15. 15. Designing for Whole-Life • how do we maximise maintainability, improve ‘mid-life’ update capability and responsiveness of framework to users’ needs? + flexibility + metamodel, viewpoints - logical definitions not tied to implementation in any tool or notation & not hard-wired to any other framework such as DODAF + TRAK is open source under GNU Public License and GNU Free Documentation License + Sourceforge used as host + metamodel ( separated from viewpoints ( - future re-use? + configuration management, collaboration and communication tools provided by SF for free + anyone can raise bugs, support and feature requests - traceable, systematic work flow to sentence + minimal fixed admin based on Internet Engineering Task Force (IETF) + anyone can identify a problem, form a working group and work together to identify solutions + separate community site, wiki and forums at 15 Wednesday, 10 November 2010
  16. 16. Using TRAK for Human Factors Application 16 Wednesday, 10 November 2010
  17. 17. Overview +Human Factors = Human Factors Engineering +Why bring Human Factors Engineering and Architecture Frameworks closer together? +How does TRAK do it? +What happens when tried in rail Human Factors engineering? Wednesday, 10 November 2010
  18. 18. Systems Engineering and Human Factors Engineering – Why Bother? + Renewed HF interest in whole-system approach + From SE, recognition that Human Factors Engineering is necessary + Potential benefits= + Common reference point across design disciplines + Products get designed as a system, considering all system parts appropriately + So use Architecture Descriptions? Wednesday, 10 November 2010
  19. 19. Human View Approach +‘Human View’ approach for MODAF/NAF +Set of viewpoints to capture human- related concerns +Related to existing views, but not expressed via MODAF metamodel +Ties in with good practice in HF Engineering +Provides a focus for HF +Opportunities for simplification? Wednesday, 10 November 2010
  20. 20. TRAK & Human Factors Concerns + No dedicated Human Views in TRAK yet + Why? + Metamodel built from whole-system philosophy + All resources, whether systems, physical, software, or humans, are of equal status + Objective to not have discipline-specific views + but always under review! Wednesday, 10 November 2010
  21. 21. What Happens when tried in rail Human Factors engineering? +Invensys Rail Automatic Train Regulation +A Train Traffic Controller tool to ‘smooth’ service delivery +How to design the ATR technology so that it supports the people within the railway system? Wednesday, 10 November 2010
  22. 22. Where was TRAK used in the Invensys HF Task? Wednesday, 10 November 2010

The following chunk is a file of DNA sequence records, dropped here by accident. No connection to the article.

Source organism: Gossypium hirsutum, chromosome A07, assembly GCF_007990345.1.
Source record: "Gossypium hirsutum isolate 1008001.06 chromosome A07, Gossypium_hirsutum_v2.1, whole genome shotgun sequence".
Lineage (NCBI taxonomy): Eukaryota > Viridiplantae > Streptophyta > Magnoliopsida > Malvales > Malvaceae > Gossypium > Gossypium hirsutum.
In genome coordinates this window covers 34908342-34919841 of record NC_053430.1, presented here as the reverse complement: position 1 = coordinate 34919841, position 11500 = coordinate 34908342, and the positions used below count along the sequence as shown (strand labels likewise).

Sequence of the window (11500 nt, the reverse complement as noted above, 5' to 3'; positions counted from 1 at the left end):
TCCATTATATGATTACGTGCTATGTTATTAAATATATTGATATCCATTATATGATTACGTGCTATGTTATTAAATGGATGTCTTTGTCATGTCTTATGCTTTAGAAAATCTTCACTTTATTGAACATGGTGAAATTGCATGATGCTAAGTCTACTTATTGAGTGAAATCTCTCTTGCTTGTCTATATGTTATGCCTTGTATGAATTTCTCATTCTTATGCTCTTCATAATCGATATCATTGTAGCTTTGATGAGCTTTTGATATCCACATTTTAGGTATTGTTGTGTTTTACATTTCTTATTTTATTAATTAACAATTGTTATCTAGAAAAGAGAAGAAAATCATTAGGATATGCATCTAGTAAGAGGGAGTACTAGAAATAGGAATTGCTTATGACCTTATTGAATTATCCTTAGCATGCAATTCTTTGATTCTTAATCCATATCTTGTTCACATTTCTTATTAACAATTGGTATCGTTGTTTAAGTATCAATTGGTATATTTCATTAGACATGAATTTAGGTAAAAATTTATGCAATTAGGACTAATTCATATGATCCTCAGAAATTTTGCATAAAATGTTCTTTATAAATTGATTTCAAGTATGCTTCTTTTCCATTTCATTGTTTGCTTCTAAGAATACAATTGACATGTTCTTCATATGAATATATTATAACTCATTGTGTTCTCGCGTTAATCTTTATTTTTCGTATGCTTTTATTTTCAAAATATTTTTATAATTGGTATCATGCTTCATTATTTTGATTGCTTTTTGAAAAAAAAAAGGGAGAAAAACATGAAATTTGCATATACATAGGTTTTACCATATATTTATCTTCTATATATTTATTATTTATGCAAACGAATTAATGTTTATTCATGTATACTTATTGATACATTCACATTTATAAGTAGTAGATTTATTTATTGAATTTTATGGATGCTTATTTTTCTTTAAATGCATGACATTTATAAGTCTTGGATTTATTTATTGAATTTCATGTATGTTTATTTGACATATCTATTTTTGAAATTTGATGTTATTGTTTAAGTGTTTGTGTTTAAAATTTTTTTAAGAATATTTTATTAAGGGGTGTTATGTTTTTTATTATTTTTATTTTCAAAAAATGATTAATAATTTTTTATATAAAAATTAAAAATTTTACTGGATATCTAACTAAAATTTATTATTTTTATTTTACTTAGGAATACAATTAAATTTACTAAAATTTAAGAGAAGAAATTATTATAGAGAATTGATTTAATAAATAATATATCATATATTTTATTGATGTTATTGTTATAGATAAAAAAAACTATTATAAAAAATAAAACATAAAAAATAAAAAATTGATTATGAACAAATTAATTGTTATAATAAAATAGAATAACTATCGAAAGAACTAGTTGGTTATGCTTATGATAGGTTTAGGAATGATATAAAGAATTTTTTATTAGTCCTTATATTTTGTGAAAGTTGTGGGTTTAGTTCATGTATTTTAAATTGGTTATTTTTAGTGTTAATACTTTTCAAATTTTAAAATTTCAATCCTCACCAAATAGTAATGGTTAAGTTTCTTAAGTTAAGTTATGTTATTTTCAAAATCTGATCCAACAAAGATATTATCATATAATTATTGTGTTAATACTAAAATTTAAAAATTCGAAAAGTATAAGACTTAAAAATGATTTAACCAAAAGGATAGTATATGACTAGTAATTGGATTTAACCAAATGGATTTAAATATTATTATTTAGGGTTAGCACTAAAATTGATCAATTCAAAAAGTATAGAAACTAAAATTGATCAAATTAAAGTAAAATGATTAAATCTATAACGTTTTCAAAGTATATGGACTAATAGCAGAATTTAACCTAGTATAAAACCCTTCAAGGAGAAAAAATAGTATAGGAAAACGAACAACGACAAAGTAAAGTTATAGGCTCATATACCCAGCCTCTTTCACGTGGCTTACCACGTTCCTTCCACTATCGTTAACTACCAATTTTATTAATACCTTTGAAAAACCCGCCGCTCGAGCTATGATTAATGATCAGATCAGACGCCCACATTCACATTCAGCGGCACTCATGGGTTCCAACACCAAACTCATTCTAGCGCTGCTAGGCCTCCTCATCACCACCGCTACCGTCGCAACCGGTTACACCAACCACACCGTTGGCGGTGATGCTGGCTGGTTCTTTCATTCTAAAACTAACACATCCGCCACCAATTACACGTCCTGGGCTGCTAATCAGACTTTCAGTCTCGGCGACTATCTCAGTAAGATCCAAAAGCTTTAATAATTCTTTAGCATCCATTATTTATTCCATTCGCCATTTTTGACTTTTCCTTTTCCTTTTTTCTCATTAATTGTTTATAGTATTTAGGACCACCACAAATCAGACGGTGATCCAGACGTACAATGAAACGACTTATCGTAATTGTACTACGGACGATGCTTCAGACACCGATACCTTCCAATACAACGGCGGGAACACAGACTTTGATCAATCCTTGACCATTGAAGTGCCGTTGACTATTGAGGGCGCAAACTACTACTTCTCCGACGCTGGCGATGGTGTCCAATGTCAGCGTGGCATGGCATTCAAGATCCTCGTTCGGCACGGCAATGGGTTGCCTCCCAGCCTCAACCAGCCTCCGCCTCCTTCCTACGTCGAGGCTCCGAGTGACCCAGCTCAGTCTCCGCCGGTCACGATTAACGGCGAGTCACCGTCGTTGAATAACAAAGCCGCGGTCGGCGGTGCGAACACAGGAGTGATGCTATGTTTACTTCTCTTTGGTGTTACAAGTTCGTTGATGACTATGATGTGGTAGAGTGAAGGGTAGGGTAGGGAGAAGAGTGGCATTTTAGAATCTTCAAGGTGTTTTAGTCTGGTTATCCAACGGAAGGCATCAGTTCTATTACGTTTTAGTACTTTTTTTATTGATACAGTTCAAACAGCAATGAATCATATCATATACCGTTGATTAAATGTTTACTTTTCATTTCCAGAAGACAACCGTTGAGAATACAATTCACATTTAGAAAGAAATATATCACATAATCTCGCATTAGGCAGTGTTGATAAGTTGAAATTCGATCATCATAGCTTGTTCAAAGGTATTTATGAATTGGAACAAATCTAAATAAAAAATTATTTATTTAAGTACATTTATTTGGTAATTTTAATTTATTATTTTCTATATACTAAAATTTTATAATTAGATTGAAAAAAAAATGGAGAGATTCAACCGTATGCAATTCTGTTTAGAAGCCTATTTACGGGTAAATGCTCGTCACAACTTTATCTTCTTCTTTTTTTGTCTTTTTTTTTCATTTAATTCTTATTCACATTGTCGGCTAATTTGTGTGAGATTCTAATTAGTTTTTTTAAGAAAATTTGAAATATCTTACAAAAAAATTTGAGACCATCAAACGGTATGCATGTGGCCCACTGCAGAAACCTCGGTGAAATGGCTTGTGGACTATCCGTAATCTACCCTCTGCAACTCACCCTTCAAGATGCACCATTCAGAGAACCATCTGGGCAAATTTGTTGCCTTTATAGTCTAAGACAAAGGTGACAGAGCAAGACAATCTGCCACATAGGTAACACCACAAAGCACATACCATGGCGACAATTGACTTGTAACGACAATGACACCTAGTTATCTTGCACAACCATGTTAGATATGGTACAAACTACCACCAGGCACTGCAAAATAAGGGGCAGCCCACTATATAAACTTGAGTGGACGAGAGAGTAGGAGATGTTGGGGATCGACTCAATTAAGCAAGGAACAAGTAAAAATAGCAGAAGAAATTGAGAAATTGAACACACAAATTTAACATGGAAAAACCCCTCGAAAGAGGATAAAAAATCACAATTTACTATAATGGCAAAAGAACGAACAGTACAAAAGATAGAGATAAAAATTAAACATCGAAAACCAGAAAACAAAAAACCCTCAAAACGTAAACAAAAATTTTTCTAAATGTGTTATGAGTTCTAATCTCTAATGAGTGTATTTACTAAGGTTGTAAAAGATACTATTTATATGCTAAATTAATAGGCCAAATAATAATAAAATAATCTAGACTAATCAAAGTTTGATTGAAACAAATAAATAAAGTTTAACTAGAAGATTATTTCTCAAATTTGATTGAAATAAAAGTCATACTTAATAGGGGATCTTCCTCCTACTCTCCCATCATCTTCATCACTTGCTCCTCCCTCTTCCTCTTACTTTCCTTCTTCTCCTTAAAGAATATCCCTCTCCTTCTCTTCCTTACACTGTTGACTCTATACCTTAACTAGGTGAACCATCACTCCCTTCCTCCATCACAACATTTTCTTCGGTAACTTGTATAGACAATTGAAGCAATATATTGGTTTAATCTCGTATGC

23. 23. How TRAK Was Used In Task Analysis Task Analysis Type Purpose trak Viewpoint Used Hierarchical Task Analysis Operational Sequence Diagram Communications Link Analysis Show relationships between goals, tasks and plans CVp-05 Concept Activity SVp-04 Solution Function (hierarchical format) Identify how tasks are connected over time SVp-04 Solution Function (activity diagram format) Show type and frequency of communication paths SVp-02 Solution Resource Interaction Task-Operator Matrix Show what tasks are performed by what people SVp-02 Solution Resource Interaction (Table Format) Wednesday, 10 November 2010
  24. 24. What was Learnt? • Highlighted interconnectedness of Automatic Train Regulation + Role of driver and platform staff + New human-automation communication paths • Benefits found over traditional HF method: + Less time consuming HF workflow + Easier to model human-automation interaction sequences + Overlapping viewpoints supported different aspects of task analysis + Good tool for talking with SEs about whole system behaviour, not just HMI • Valuable in conjunction with paper prototyping (adds ‘rich picture’) • Encouraging response from other HF specialists Wednesday, 10 November 2010
  25. 25. Concluding Remarks 25 Wednesday, 10 November 2010
  26. 26. Where We Are 26 • early days + emphasis on architecture(!) of ‘the TRAK Enterprise’ - right building blocks, structure and control mechanisms not fine detail + identifying how and what views might be useful for (applications) will take a lot longer • trying to engage within the domain and different disciplines + not traditional + AD is an integration mechanism - no respecter of traditional sensitivities / organisational boundaries • encouraging folks to get involved by using the open source mechanisms provided + definition and + registry for identifying TRAK, etc ADs for sharing modelRegistry Wednesday, 10 November 2010
  27. 27. Lessons • SE doesn’t just apply to products but to the ‘business’ developing the products + helps structure, identify interfaces, allocate function and stops it becoming a muddle + people are involved with both - ignore the HFI at your peril! • anticipating how users behave is essential but hard - often empirical • keeping an AF small and consistent is essential but hard • everyone thinks their domain/specialism is uniquely tricky and needs it’s own terminology or views and are often unhappy to find it isn’t/doesn’t • an AF / whole-system approach can bring different disciplines / players together + architecture description isn’t the sole prerogative of a small specialist priesthood • good ideas still need a sponsor to be taken seriously - SE advocates like DfT and LUL essential 27 Wednesday, 10 November 2010